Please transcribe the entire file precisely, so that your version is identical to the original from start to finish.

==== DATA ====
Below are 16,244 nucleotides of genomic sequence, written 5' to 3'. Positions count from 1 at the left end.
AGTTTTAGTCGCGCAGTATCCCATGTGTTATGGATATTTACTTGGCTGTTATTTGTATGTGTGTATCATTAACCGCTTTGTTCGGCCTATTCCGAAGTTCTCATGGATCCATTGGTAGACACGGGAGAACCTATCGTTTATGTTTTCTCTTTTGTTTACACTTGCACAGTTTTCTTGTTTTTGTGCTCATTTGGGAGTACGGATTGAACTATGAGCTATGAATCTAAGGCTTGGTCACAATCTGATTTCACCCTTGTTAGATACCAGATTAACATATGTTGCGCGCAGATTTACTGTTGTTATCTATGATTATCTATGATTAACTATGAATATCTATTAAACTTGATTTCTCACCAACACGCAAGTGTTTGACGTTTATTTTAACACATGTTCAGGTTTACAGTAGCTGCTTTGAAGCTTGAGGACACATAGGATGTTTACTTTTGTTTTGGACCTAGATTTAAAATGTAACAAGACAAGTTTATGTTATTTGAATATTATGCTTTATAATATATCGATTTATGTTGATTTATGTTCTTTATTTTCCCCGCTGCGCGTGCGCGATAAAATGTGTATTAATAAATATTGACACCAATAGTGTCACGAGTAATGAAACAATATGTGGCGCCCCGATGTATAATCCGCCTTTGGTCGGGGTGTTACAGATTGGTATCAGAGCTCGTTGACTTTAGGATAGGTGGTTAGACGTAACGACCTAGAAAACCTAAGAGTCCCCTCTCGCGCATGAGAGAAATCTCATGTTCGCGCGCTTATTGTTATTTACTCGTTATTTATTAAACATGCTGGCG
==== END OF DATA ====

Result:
Below are 16,244 nucleotides of genomic sequence, written 5' to 3'. Positions count from 1 at the left end.
AGTTTTAGTCGCGCAGTATCCCATGTGTTATGGATATTTACTTGGCTGTTATTTGTATGTGTGTATCATTAACCGCTTTGTTCGGCCTATTCCGAAGTTCTCATGGATCCATTGGTAGACACGGGAGAACCTATCGTTTATGTTTTCTCTTTTGTTTACACTTGCACAGTTTTCTTGTTTTTGTGCTCATTTGGGAGTACGGATTGAACTATGAGCTATGAATCTAAGGCTTGGTCACAATCTGATTTCACCCTTGTTAGATACCAGATTAACATATGTTGCGCGCAGATTTACTGTTGTTATCTATGATTATCTATGATTAACTATGAATATCTATTAAACTTGATTTCTCACCAACACGCAAGTGTTTGACGTTTATTTTAACACATGTTCAGGTTTACAGTAGCTGCTTTGAAGCTTGAGGACACATAGGATGTTTACTTTTGTTTTGGACCTAGATTTAAAATGTAACAAGACAAGTTTATGTTATTTGAATATTATGCTTTATAATATATCGATTTATGTTGATTTATGTTCTTTATTTTCCCCGCTGCGCGTGCGCGATAAAATGTGTATTAATAAATATTGACACCAATAGTGTCACGAGTAATGAAACAATATGTGGCGCCCCGATGTATAATCCGCCTTTGGTCGGGGTGTTACAGATTGGTATCAGAGCTCGTTGACTTTAGGATAGGTGGTTAGACGTAACGACCTAGAAAACCTAAGAGTCCCCTCTCGCGCATGAGAGAAATCTCATGTTCGCGCGCTTATTGTTATTTACTCGTTATTTATTAAACATGCTGGCG